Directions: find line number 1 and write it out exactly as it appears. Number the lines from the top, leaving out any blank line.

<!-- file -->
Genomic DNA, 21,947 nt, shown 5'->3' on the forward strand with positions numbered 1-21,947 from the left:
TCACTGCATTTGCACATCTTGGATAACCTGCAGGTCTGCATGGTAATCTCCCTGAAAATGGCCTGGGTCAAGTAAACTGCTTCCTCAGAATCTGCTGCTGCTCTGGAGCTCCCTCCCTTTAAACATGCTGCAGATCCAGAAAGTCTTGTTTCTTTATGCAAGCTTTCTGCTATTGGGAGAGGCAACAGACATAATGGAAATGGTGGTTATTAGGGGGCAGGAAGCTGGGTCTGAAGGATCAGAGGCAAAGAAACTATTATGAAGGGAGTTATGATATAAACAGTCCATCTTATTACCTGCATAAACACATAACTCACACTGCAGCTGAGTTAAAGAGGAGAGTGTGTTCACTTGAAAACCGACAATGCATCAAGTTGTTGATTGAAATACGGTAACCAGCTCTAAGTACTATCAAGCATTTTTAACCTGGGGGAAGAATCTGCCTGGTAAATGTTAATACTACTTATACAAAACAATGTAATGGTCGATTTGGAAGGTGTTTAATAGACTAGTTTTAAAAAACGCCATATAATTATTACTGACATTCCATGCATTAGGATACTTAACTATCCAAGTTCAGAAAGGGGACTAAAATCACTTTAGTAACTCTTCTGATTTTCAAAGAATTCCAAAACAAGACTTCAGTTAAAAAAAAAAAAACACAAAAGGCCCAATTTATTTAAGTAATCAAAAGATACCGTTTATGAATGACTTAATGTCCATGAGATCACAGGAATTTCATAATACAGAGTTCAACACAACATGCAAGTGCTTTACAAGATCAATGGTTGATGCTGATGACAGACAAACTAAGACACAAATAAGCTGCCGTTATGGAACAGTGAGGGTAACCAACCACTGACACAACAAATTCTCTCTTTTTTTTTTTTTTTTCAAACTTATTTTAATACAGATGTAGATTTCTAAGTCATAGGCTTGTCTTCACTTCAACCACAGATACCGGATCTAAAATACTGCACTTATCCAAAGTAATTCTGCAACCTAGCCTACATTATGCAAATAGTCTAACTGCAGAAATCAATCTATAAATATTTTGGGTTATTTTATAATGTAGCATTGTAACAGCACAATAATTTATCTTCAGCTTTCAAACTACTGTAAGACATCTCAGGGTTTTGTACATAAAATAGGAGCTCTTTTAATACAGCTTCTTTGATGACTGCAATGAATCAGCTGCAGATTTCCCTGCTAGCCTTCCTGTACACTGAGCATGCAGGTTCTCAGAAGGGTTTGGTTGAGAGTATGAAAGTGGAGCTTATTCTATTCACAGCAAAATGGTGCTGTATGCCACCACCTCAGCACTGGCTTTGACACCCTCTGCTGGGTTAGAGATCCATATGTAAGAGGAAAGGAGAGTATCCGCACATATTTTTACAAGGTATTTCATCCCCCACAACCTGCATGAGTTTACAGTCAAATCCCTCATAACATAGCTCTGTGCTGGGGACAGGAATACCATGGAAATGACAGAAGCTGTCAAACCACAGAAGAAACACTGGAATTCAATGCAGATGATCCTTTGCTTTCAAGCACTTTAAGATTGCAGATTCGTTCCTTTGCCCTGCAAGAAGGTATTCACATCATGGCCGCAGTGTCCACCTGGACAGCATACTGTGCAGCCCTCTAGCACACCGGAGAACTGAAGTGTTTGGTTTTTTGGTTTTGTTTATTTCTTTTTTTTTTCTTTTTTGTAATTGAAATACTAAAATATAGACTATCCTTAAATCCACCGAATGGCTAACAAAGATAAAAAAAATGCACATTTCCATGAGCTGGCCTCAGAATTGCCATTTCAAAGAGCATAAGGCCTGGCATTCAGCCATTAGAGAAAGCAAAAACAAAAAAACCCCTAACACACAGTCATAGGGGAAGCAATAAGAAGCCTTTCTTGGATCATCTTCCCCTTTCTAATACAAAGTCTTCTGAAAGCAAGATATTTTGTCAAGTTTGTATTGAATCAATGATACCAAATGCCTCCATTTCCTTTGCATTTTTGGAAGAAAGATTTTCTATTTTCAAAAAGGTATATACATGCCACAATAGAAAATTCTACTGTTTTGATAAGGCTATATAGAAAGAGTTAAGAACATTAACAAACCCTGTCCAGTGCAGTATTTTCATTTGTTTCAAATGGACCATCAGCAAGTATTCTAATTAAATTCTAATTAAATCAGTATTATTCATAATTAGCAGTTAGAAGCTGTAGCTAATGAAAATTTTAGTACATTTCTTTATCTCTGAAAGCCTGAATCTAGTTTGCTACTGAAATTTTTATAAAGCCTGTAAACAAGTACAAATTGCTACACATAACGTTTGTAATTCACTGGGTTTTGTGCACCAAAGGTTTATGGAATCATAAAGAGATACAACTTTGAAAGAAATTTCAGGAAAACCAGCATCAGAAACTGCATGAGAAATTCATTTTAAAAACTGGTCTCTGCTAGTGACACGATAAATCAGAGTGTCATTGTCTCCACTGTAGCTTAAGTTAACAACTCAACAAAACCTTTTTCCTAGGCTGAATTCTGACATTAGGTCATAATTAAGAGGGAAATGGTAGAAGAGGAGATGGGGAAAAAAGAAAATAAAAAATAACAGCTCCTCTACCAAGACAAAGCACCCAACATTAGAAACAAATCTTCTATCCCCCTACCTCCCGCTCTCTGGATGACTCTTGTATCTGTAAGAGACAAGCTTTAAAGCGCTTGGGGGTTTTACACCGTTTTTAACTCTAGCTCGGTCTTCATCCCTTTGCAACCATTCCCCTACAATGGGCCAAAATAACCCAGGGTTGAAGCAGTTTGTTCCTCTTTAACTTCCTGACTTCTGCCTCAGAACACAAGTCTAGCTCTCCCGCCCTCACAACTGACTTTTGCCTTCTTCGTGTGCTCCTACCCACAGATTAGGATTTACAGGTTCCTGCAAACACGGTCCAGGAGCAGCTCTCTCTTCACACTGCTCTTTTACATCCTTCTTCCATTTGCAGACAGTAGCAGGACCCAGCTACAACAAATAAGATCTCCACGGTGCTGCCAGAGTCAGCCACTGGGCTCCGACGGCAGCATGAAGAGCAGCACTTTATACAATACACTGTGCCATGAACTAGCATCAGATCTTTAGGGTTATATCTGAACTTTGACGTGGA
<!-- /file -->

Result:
Genomic DNA, 21,947 nt, shown 5'->3' on the forward strand with positions numbered 1-21,947 from the left: